Founded in 1970, Visual Communications (VC) was the first nonprofit organization in the country dedicated to supporting the creation, presentation, and preservation of media works by Asian Pacific American people. On the eve of the 31st edition of their Los Angeles Asian Pacific Film Festival, taking place April 23–30, we checked in with Francis Cullado, VC’s Interim Executive Director, and Milton Liu, VC’s Director of Programs and Artist Services, about the state of Asian Pacific American media arts today.
Fresh Off the Boat panel at the 2014 Conference for Creative Content (C3), with
moderator Amy Hill (actor), Randall Park (star), Nahnatchka Khan (showrunner), Melvin Mar (executive producer), and Samie Kim Falvey (Executive Vice President, Comedy Development, ABC). Photo courtesy Visual Communications.
JANM: The world of media arts has changed so much since 1970, and of course, VC has evolved along with it. What would you say are the most significant developments or changes that have occurred at VC in the last 10 years or so?
Francis Cullado: Widespread technological advances have empowered more people to become creative artists. At VC, we’ve developed our programs to utilize new technologies and processes to create digital stories. Gone are the days of expensive media, and with greater accessibility, we can create programs to capture and nurture digital storytellers.
Milton Liu: The media landscape has changed drastically in the last 10 years. Now, you can shoot a film on your iPhone and upload content directly to your YouTube/Vimeo page. Because of this, we’ve seen a surge of content that’s available through non-traditional channels, and a decrease in audiences for movie theaters and appointment television. For this reason, VC continues to focus on diverse year-round programs, such as the Armed with a Camera Fellowship for emerging artists and the Digital Histories program of short films created by senior citizens.
The Conference for Creative Content (C3), the premier entertainment media conference that happens as part of the annual festival, delves into a myriad of traditional and nontraditional topics with leading content creators and executives. For instance, past panels have included Sustaining Your Online Audience, Writing for Diverse Characters in TV, and Transitioning from Film to Video Games. Media continues to evolve and we understand the need for Visual Communications to remain at the forefront of this change.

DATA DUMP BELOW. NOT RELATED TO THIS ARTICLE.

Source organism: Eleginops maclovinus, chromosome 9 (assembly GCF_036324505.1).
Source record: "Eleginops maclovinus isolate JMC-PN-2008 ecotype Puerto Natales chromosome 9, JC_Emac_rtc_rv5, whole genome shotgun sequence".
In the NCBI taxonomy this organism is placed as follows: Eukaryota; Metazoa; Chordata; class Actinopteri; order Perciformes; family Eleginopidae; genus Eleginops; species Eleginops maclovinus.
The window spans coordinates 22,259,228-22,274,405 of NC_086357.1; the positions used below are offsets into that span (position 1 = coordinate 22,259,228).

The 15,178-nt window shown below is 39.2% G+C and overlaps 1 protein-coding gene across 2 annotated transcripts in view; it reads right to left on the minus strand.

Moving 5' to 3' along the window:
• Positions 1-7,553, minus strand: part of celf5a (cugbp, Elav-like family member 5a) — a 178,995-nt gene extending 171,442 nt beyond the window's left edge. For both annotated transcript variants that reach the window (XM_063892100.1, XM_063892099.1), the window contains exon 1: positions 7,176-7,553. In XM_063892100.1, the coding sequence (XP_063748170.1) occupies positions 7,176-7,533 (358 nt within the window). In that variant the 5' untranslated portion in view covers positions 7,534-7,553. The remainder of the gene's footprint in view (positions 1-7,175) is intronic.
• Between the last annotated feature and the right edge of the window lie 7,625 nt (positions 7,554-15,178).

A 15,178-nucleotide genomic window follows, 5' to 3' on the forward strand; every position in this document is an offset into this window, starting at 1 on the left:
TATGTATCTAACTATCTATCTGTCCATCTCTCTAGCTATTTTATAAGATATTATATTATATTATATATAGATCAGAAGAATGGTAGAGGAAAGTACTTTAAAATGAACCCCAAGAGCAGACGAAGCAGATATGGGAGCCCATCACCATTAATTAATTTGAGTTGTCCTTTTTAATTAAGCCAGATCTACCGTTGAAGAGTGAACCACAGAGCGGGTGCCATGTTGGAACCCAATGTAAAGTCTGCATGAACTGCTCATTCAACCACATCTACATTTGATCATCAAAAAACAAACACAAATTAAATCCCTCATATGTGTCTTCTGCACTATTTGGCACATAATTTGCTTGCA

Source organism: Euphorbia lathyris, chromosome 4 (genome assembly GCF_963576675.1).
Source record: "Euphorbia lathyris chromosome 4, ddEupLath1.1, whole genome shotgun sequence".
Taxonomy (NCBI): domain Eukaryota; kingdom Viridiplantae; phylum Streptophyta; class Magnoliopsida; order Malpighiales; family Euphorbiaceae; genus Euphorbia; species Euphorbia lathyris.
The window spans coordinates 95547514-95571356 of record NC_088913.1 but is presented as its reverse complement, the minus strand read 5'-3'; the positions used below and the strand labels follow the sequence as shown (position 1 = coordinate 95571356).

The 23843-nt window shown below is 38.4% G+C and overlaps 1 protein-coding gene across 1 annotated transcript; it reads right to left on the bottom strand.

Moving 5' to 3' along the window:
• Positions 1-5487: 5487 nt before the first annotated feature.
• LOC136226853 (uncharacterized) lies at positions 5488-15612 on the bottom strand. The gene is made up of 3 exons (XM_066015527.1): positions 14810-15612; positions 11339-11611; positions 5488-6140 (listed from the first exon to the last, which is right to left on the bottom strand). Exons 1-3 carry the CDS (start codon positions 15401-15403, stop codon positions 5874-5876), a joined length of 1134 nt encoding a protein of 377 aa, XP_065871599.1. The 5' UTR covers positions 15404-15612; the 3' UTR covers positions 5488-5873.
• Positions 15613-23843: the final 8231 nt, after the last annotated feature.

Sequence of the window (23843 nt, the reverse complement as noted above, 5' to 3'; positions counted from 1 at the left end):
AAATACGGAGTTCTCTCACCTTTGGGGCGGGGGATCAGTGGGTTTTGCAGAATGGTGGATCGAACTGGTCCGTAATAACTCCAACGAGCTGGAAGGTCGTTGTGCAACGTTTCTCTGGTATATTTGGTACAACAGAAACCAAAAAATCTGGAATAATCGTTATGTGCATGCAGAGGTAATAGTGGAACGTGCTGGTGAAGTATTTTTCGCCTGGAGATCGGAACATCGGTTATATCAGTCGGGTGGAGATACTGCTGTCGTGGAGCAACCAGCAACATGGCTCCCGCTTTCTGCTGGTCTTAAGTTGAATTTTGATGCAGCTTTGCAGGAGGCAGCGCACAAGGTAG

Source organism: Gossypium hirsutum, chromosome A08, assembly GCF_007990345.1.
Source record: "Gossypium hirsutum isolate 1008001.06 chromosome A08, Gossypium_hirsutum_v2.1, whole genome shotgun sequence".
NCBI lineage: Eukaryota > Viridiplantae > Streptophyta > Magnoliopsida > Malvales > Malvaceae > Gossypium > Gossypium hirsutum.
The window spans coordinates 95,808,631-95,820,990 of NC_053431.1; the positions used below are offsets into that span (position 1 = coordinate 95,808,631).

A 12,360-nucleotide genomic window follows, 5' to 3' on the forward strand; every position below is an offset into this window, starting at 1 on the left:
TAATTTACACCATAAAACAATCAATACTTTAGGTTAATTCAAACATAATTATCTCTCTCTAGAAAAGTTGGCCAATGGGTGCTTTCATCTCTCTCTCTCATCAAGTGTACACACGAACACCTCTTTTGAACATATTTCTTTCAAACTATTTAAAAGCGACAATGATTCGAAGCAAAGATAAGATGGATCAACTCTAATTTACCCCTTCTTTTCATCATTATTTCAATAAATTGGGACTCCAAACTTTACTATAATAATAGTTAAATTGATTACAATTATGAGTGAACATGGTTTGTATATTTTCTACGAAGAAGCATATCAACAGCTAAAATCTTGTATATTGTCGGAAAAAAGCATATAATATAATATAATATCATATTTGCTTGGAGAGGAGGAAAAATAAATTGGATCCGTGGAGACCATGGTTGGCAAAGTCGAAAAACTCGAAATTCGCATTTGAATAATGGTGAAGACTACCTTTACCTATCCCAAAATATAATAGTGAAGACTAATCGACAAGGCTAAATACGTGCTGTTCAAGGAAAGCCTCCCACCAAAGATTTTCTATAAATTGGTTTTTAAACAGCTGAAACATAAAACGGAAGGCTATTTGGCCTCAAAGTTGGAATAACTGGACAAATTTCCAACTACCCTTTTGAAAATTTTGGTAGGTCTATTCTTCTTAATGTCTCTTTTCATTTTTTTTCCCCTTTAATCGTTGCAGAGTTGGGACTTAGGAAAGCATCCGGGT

Opening night at the 2014 Los Angeles Asian Pacific Film Festival.
Photo courtesy Visual Communications.
JANM: APA visibility in the media seems to be growing steadily, getting a big boost recently with the hit TV show, Fresh Off the Boat. What do you think are the important next steps for the community in terms of building and maintaining media presence?
ML: The next steps for the community are to keep pressing to have APAs not only in front of the camera, but behind it. Furthermore, the percentage of APA actors, writers and directors in TV and film still doesn’t come close to matching the percentage of APAs in the American population. Keep fighting to have APAs represented! People of color make up huge audiences that spend our money on film and TV—speak with your wallet!
FC: Keep supporting APAs in media, and keep demanding more! To quote our fellow staffer Abraham Ferrer, for every production highlighting Asian Americans “that crows about diverse casting, there are at least 20 more in which people of color simply don’t exist.” The discourse that Fresh Off the Boat has created and will continue to create has many complexities that revolve around race, ethnicity, and culture, and that’s great. But just because we’ve progressed to a point that is different from where we started, it doesn’t mean that it’s where we want and/or need to be.
For more information about Visual Communications and the upcoming Los Angeles Asian Pacific Film Festival, please visit vconline.org.